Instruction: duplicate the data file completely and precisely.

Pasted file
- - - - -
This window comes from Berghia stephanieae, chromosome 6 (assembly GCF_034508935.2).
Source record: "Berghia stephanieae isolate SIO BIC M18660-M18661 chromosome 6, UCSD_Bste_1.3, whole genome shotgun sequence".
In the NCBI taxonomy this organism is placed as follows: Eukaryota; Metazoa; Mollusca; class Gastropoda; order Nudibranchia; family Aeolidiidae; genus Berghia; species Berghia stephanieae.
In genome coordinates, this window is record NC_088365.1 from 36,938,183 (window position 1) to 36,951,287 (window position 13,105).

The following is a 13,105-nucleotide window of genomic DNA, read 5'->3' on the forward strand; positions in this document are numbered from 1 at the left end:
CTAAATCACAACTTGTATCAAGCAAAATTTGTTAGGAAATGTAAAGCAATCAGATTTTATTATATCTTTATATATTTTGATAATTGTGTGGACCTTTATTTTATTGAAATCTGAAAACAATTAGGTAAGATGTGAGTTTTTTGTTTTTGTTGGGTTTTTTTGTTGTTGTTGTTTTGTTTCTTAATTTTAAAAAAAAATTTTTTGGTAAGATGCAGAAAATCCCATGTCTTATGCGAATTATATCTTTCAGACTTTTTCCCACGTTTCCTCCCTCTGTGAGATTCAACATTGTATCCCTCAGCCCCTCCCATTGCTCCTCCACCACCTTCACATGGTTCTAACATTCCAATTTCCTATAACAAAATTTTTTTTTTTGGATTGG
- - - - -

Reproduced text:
This window comes from Berghia stephanieae, chromosome 6 (assembly GCF_034508935.2).
Source record: "Berghia stephanieae isolate SIO BIC M18660-M18661 chromosome 6, UCSD_Bste_1.3, whole genome shotgun sequence".
In the NCBI taxonomy this organism is placed as follows: Eukaryota; Metazoa; Mollusca; class Gastropoda; order Nudibranchia; family Aeolidiidae; genus Berghia; species Berghia stephanieae.
In genome coordinates, this window is record NC_088365.1 from 36,938,183 (window position 1) to 36,951,287 (window position 13,105).

The following is a 13,105-nucleotide window of genomic DNA, read 5'->3' on the forward strand; positions in this document are numbered from 1 at the left end:
CTAAATCACAACTTGTATCAAGCAAAATTTGTTAGGAAATGTAAAGCAATCAGATTTTATTATATCTTTATATATTTTGATAATTGTGTGGACCTTTATTTTATTGAAATCTGAAAACAATTAGGTAAGATGTGAGTTTTTTGTTTTTGTTGGGTTTTTTTGTTGTTGTTGTTTTGTTTCTTAATTTTAAAAAAAAATTTTTTGGTAAGATGCAGAAAATCCCATGTCTTATGCGAATTATATCTTTCAGACTTTTTCCCACGTTTCCTCCCTCTGTGAGATTCAACATTGTATCCCTCAGCCCCTCCCATTGCTCCTCCACCACCTTCACATGGTTCTAACATTCCAATTTCCTATAACAAAATTTTTTTTTTTGGATTGG